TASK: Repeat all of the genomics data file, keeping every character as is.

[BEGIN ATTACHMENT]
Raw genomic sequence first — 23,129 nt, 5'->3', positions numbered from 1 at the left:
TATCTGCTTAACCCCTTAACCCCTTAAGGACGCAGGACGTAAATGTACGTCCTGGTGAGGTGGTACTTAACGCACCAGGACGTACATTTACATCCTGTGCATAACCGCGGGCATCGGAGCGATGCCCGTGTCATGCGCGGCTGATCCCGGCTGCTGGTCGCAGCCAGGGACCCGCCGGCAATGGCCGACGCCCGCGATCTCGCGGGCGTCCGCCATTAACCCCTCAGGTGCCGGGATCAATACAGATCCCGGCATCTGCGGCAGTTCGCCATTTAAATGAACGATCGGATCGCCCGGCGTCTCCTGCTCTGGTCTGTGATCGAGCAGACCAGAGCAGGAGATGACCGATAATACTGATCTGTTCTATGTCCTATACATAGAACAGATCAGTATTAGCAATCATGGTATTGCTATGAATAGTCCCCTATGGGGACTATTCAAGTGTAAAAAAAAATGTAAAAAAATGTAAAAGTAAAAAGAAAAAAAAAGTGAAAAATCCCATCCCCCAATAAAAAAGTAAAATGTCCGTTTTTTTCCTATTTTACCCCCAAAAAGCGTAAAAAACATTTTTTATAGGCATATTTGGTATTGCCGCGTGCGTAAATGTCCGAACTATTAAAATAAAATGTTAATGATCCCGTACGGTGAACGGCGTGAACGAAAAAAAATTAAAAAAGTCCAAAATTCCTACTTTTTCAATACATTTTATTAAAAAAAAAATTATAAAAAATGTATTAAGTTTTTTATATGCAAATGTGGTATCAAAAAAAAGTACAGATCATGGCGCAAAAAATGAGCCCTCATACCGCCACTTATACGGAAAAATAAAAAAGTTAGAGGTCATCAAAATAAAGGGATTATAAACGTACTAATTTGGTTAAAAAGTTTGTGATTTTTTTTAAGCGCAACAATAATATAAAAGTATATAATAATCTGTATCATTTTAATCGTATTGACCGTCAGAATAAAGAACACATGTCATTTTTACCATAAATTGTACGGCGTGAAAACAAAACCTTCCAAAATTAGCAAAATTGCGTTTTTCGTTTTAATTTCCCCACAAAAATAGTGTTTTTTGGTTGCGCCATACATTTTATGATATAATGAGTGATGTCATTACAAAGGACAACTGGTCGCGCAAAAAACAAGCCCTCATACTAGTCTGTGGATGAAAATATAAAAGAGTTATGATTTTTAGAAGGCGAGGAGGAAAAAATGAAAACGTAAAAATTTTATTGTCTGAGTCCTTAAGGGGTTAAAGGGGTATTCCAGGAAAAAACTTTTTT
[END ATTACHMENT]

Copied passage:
Raw genomic sequence first — 23,129 nt, 5'->3', positions numbered from 1 at the left:
TATCTGCTTAACCCCTTAACCCCTTAAGGACGCAGGACGTAAATGTACGTCCTGGTGAGGTGGTACTTAACGCACCAGGACGTACATTTACATCCTGTGCATAACCGCGGGCATCGGAGCGATGCCCGTGTCATGCGCGGCTGATCCCGGCTGCTGGTCGCAGCCAGGGACCCGCCGGCAATGGCCGACGCCCGCGATCTCGCGGGCGTCCGCCATTAACCCCTCAGGTGCCGGGATCAATACAGATCCCGGCATCTGCGGCAGTTCGCCATTTAAATGAACGATCGGATCGCCCGGCGTCTCCTGCTCTGGTCTGTGATCGAGCAGACCAGAGCAGGAGATGACCGATAATACTGATCTGTTCTATGTCCTATACATAGAACAGATCAGTATTAGCAATCATGGTATTGCTATGAATAGTCCCCTATGGGGACTATTCAAGTGTAAAAAAAAATGTAAAAAAATGTAAAAGTAAAAAGAAAAAAAAAGTGAAAAATCCCATCCCCCAATAAAAAAGTAAAATGTCCGTTTTTTTCCTATTTTACCCCCAAAAAGCGTAAAAAACATTTTTTATAGGCATATTTGGTATTGCCGCGTGCGTAAATGTCCGAACTATTAAAATAAAATGTTAATGATCCCGTACGGTGAACGGCGTGAACGAAAAAAAATTAAAAAAGTCCAAAATTCCTACTTTTTCAATACATTTTATTAAAAAAAAAATTATAAAAAATGTATTAAGTTTTTTATATGCAAATGTGGTATCAAAAAAAAGTACAGATCATGGCGCAAAAAATGAGCCCTCATACCGCCACTTATACGGAAAAATAAAAAAGTTAGAGGTCATCAAAATAAAGGGATTATAAACGTACTAATTTGGTTAAAAAGTTTGTGATTTTTTTTAAGCGCAACAATAATATAAAAGTATATAATAATCTGTATCATTTTAATCGTATTGACCGTCAGAATAAAGAACACATGTCATTTTTACCATAAATTGTACGGCGTGAAAACAAAACCTTCCAAAATTAGCAAAATTGCGTTTTTCGTTTTAATTTCCCCACAAAAATAGTGTTTTTTGGTTGCGCCATACATTTTATGATATAATGAGTGATGTCATTACAAAGGACAACTGGTCGCGCAAAAAACAAGCCCTCATACTAGTCTGTGGATGAAAATATAAAAGAGTTATGATTTTTAGAAGGCGAGGAGGAAAAAATGAAAACGTAAAAATTTTATTGTCTGAGTCCTTAAGGGGTTAAAGGGGTATTCCAGGAAAAAACTTTTTT